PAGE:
Binaural Beats for Attention is one of the most popular use of Binaural Beats.
Students use Binaural Beats for Attention to study better and accomplish more in less time.
Others use them to focus their attention and mind more effectively on the task at hand.
Binaural beats give the benefits of meditation in easy and effortless way, and there is much research to prove meditation helps attention, focus, concentration.
Binaural Beats for Attention
Here is what Sandra Blakeslee says in an article in New York Times:
Study Suggests Meditation Can Help Train Attention
In meditation, people sit quietly and concentrate on their breath. As air swooshes in and out of their nostrils, they attend to each sensation. As unbidden thoughts flutter to mind, they let them go. Breathe. Let go. Breathe. Let go.Meditation involves special breathing and letting thoughts go.
It appears that the ability to release thoughts that pop into mind frees the brain to attend to more rapidly changing things and events in the world at large, said the study’s lead author, Richard Davidson, a professor of psychology and psychiatry at the University of Wisconsin in Madison. Expert meditators, he said, are better than other people at detecting such fast-changing stimuli, like emotional facial expressions.
Dr. Ron Mangun, director of the Center for Mind and Brain at the University of California, Davis, who was not involved in the study, called the finding exciting. “It provides neuroscience evidence for changes in the workings of the brain with mental training, in this case meditation,” he said. “We know we can learn and improve abilities of all sorts with practice, everything from driving to playing the piano. But demonstrating this in the context of meditation is interesting and novel.” …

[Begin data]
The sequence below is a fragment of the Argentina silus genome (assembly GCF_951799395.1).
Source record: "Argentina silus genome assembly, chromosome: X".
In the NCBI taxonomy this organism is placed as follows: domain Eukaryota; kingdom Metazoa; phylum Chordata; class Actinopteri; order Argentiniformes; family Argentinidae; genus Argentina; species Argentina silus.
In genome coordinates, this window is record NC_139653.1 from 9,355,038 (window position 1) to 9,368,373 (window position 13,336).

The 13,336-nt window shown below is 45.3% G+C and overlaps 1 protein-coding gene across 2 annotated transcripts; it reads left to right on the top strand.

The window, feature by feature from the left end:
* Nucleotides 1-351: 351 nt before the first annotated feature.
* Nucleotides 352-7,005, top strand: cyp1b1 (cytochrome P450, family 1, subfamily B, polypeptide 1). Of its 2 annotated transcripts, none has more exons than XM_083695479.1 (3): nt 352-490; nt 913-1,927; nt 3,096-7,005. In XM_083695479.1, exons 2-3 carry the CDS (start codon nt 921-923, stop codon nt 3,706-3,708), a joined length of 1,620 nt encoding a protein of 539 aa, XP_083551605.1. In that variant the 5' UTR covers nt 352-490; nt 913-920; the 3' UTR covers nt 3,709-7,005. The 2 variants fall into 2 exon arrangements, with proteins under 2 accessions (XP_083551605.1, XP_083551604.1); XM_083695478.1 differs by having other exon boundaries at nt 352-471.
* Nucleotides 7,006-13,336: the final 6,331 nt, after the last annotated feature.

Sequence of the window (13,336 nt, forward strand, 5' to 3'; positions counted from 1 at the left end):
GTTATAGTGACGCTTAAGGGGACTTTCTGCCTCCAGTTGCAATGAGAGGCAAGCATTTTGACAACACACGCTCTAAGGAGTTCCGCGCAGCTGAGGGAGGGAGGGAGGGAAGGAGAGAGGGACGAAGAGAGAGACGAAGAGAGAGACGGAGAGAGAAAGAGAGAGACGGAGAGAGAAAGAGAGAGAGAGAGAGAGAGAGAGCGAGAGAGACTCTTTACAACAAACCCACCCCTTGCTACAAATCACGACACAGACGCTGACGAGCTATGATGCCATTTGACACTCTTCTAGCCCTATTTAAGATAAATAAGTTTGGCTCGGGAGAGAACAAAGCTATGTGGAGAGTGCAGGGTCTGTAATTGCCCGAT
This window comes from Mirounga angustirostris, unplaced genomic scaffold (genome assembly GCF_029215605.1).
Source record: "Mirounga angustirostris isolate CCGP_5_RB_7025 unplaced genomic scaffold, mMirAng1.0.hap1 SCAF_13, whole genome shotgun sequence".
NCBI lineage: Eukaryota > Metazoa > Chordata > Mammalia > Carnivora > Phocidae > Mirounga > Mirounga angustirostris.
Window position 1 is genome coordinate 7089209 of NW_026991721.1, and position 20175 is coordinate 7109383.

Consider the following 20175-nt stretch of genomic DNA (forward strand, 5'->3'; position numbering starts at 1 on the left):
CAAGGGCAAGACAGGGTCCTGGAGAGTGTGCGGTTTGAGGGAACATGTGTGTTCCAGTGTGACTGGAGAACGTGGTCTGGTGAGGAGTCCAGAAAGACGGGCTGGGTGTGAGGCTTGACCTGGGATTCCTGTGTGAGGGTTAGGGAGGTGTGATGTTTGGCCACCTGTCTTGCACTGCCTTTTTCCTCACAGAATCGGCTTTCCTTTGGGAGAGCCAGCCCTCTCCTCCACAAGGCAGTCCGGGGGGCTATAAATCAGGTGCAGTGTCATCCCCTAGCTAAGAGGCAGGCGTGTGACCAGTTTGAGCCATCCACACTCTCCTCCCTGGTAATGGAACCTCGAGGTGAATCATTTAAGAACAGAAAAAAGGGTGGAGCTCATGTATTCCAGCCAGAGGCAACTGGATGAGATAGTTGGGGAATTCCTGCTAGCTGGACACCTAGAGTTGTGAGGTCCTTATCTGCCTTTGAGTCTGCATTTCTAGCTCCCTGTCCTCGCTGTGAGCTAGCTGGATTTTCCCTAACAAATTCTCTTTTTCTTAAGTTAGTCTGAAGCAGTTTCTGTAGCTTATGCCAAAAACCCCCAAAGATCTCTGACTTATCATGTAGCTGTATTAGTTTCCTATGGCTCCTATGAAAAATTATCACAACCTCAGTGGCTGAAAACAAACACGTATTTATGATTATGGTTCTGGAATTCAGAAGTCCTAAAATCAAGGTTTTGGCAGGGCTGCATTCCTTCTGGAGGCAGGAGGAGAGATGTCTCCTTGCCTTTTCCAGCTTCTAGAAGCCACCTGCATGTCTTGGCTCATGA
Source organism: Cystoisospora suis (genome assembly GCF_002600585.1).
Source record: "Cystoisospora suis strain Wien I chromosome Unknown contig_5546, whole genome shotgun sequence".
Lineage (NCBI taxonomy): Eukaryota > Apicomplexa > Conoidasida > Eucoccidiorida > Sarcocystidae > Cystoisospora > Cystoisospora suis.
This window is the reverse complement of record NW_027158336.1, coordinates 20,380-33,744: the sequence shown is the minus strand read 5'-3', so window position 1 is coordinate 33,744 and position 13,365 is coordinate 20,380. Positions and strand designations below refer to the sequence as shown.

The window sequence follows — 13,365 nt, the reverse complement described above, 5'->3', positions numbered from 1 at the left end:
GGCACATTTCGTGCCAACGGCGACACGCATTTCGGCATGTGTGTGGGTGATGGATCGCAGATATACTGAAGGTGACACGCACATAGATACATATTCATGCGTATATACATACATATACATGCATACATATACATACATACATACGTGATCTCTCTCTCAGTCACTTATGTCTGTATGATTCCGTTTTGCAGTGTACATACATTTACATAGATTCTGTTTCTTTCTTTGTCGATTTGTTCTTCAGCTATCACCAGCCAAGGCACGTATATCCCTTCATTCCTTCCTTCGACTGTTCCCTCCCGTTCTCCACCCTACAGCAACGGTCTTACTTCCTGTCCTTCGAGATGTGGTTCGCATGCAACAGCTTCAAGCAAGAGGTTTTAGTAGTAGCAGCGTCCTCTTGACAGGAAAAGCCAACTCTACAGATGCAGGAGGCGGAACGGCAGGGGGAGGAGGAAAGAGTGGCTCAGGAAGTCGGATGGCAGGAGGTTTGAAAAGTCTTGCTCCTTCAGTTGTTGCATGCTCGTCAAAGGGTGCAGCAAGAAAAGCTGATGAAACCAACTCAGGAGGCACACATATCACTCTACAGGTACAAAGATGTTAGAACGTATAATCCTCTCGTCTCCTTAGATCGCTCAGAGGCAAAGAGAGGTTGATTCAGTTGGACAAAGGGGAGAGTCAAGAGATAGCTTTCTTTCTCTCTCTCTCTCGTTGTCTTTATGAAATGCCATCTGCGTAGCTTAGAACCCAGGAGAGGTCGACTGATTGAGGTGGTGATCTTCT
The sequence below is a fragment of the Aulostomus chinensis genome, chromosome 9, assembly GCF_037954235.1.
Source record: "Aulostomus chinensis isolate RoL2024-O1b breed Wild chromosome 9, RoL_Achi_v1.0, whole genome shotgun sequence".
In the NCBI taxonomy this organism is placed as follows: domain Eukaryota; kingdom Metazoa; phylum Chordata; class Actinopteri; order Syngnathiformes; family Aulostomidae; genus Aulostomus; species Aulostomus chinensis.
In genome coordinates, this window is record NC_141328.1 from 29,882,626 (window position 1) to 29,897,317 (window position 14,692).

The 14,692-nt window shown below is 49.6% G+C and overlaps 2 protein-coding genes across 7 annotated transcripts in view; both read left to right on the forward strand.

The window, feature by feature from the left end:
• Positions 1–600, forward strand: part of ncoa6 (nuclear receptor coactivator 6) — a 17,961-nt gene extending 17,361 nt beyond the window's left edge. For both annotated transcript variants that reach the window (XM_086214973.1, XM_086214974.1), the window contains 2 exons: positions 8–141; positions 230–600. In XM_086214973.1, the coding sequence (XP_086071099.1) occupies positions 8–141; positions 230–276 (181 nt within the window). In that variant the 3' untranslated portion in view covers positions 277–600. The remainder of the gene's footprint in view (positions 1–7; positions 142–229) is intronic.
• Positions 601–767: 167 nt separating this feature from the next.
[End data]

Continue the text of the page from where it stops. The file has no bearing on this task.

The attentional blink was thought to be a fixed property of the nervous system, Dr. Davidson said. But this study shows that it can change with practice. Attention is a flexible, trainable skill.
Just ask Daniel Levison, a staff researcher in the psychology department at the University of Wisconsin who meditated for three months as part of the study. “I’m a much better listener,” he said. “I don’t get lost in my own personal reaction to what people are saying.”
As Dr. Davidson says, “This study shows that it can change with practice. Attention is a flexible, trainable skill.”
As Daniel Levison, a staff researcher who meditated for three months as part of the study says, “I’m a much better listener. I don’t get lost in my own personal reaction to what people are saying.”
I invite you to use alpha or beta binaural beats for attention.
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